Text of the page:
- I'm glad that I read your comment here; because I was preparing to put CS into the New Thought category. Mkmcconn 20:48, 8 Dec 2003 (UTC)
I've broken the list format by noting that many UUs are Christian, even though the UUA isn't a Christian org. Any comments on this? UtherSRG 13:53, 8 Dec 2003 (UTC)
Thanks for the edit, Mkmcconn. I like it much better than what I had, although I want to change exclusively. UtherSRG 20:53, 8 Dec 2003 (UTC)
- Exclusively Christian meaning, "for Christians only". Any equivalent would be acceptable. Mkmcconn 21:06, 8 Dec 2003 (UTC)
I would suggest, in order to keep a consistent list format, and to keep the list a "List of Christian Denominations", that we list only Unitarian Universalist Christian Fellowship (which is a Christian "denomination"). Once that article is written, people can follow links to Unitarian Universalism and Unitarian Universalist Association (which is not a specifically Christian organization, even though it has Christian members). Rlvaughn 02:19, 9 Dec 2003 (UTC)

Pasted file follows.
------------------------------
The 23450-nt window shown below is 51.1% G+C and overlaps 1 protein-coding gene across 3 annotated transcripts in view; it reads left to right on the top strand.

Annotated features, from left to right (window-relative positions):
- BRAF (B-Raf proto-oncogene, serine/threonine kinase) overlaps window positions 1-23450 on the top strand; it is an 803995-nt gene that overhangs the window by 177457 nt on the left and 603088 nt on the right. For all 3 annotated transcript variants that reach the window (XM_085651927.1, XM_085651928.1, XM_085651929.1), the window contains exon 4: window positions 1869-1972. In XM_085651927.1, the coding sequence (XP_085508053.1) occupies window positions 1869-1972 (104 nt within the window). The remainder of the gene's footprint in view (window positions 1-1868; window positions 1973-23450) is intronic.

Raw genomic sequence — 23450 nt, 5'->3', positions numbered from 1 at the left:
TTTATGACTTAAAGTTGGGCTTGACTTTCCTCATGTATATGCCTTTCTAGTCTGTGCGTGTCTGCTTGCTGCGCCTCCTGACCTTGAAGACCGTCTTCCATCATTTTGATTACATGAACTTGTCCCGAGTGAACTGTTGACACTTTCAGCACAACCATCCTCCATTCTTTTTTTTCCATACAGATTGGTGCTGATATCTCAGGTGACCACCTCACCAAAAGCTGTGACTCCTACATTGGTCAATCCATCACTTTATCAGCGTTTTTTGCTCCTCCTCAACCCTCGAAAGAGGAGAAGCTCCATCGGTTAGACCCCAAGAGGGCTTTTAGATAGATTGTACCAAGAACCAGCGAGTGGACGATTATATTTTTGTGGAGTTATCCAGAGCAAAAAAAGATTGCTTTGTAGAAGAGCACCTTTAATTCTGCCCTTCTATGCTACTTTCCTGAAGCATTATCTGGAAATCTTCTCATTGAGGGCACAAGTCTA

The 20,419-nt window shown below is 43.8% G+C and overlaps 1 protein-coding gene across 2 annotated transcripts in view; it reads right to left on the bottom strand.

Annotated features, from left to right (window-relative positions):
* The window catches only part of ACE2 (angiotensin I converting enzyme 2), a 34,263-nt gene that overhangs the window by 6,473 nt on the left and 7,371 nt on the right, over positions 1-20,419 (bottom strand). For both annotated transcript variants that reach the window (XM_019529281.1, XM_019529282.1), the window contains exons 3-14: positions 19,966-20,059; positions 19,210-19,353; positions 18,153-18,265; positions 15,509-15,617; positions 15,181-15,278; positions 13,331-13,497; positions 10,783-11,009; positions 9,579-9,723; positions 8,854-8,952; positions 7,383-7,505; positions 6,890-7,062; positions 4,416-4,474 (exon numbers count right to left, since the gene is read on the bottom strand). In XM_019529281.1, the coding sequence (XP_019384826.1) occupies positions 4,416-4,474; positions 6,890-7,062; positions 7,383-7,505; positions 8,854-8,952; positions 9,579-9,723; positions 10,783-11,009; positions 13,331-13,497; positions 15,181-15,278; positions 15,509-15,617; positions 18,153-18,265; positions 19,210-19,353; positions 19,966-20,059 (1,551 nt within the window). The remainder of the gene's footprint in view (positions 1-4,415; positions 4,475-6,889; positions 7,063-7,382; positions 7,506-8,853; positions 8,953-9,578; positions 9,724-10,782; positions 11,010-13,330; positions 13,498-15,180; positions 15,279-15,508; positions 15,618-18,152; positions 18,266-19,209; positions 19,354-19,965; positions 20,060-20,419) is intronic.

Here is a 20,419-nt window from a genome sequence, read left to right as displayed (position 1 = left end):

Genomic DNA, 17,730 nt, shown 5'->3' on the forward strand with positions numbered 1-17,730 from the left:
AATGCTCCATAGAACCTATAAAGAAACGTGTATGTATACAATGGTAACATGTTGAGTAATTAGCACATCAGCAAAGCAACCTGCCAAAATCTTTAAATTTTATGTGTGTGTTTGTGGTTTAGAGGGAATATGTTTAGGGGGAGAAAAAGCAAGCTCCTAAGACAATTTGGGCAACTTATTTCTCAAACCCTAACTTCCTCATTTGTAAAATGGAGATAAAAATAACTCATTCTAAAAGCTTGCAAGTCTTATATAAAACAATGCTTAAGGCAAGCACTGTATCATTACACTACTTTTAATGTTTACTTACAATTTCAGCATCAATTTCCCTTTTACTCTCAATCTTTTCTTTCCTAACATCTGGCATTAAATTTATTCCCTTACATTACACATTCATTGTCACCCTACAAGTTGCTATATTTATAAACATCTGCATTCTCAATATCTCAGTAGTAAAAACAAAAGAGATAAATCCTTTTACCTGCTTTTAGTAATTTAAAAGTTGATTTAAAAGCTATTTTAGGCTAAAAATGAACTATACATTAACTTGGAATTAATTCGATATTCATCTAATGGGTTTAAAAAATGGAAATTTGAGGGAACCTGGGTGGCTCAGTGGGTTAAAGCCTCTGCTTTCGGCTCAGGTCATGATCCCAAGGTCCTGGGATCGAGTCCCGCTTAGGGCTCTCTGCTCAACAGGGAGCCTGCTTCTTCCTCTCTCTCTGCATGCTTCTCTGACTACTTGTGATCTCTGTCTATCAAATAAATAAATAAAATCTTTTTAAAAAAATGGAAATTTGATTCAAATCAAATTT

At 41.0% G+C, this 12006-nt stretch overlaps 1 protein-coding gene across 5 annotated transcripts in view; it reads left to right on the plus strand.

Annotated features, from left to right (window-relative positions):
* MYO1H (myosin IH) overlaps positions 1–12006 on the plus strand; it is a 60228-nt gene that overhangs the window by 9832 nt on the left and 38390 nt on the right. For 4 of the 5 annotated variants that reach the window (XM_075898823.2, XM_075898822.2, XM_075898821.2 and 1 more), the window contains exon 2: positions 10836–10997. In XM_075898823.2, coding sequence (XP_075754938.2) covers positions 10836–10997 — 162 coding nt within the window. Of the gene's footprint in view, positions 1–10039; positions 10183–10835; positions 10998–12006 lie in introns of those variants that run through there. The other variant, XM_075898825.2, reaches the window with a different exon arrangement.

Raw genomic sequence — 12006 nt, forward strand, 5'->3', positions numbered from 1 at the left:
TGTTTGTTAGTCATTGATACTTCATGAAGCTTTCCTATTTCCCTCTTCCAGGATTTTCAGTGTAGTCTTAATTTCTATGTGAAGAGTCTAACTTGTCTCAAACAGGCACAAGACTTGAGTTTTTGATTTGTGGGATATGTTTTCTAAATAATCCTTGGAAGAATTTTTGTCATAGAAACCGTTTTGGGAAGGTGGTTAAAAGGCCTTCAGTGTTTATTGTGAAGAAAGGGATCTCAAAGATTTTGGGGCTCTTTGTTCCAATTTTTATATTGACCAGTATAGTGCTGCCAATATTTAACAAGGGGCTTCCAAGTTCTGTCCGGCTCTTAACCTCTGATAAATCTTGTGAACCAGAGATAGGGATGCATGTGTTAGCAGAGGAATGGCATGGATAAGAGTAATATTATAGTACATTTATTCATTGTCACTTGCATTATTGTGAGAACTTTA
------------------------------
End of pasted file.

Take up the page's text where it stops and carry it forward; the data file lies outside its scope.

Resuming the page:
- That's a very decent suggestion, Rlvaughn. I support it. Mkmcconn 02:58, 9 Dec 2003 (UTC)
I think I can get on board with that if it includes a note like [an Independent Affiliate of the Unitarian Universalist Association (UUA)]. Also include Magi Network as it is another Christian arm of the UUA. UtherSRG 04:26, 9 Dec 2003 (UTC)
- Maybe this would look pretty good and be a satisfactory compromise:
- Unitarian Universalist Christian Fellowship (an Independent Affiliate of the Unitarian Universalist Association)
- What do you all think? Rlvaughn 04:32, 9 Dec 2003 (UTC)